Japan’s Mono have always been a cinematic band, concerning themselves with flow, dynamics, and textures.
Since they began recording in 2001, they have undergone a virtual transformation, from power instrumental rock maximalists to a more diverse, lush, orchestral sound that focuses as much on space as it does on actual sound.
Hymn to the Immortal Wind follows 2006's You Are There and Palmless Prayer/Mass Murder (a collaboration with World’s End Girlfriend's Katsushiko Maeda) by three years.
These earlier recordings have vast sonic differences -- You Are There is a more formal rock-oriented recording, while Palmless Prayer/Mass Murder, complete with string section, offers the more subtle and melodic aspect to the quartet's approach.
On Hymn to the Immortal Wind, bandleader and composer Takaakira “Taka” Goto insisted on the band playing live in the studio along with a 25-piece string section with flutist, directed by Paul Von Mertens and Dave Max Crawford.
Produced by and engineered by Steve Albini -- who showed his usual uncanny talent for placing microphones all over the room and capturing the proceedings perfectly -- this set is the most varied, adventurous, and utterly musical offering from Mono yet.
“Burial at Sea” begins slowly with a drone from a Hammond B-3 organ, and is soon joined by two different electric guitars, one playing a single-string theme, the other a simple yet lovely melody.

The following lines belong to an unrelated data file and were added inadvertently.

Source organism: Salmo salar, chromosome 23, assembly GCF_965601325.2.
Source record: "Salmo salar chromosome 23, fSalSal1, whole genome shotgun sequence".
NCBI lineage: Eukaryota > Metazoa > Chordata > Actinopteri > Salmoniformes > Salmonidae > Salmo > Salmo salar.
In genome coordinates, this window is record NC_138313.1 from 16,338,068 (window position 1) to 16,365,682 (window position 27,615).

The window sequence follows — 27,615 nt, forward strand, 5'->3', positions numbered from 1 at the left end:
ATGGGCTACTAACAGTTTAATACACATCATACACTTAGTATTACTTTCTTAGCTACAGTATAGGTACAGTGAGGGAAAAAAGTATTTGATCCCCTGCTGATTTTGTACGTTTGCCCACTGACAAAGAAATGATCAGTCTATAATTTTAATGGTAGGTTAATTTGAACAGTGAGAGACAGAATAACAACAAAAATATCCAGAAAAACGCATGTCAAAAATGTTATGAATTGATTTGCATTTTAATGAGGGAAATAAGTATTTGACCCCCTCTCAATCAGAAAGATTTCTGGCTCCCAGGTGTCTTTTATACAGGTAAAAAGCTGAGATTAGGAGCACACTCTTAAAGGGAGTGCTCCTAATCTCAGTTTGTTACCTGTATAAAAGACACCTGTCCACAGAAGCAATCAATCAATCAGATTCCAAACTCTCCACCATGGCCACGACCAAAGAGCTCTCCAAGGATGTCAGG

Bass enters slowly and cautiously as the gossamer beauty of the lyric line unfolds.
Cymbals, strings, and even a glockenspiel kiss this melody as its tension begins to rise and become a dirge; timpanis mark time, creating the full funereal feel.
If this were really a sendoff, there wouldn’t be a dry eye in the house.
Over ten and a half minutes, the track unfolds into a lush suite where strings sometimes battle the conventional rock instruments for dominance, and sometimes are left to their own lilting, languid devices.
Elsewhere, such as in “Pure as Snow (Trails of the Winter Storm),” shimmering guitar lines crisscross, alternating between strummed chord shapes and halting lead lines that are underscored by drums and timpani.
The piece evolves as large spaces opened by Taka and strings create alternate, not counter-, melodies, and somehow commingle into a force of beauty that is utterly cinematic in scope.
Sure, there’s plenty of "wall of rock" din on the album (check for it in all the longer tunes); it is an essential part of the intensely beautiful, expansive, yet not contradictory experience that is Mono.
Hymn to the Immortal Wind is a definitive statement from a band that has staked its claim to a sonic identity that owes no debt to influence.
If there is such a thing as “post-rock,” this is truly it.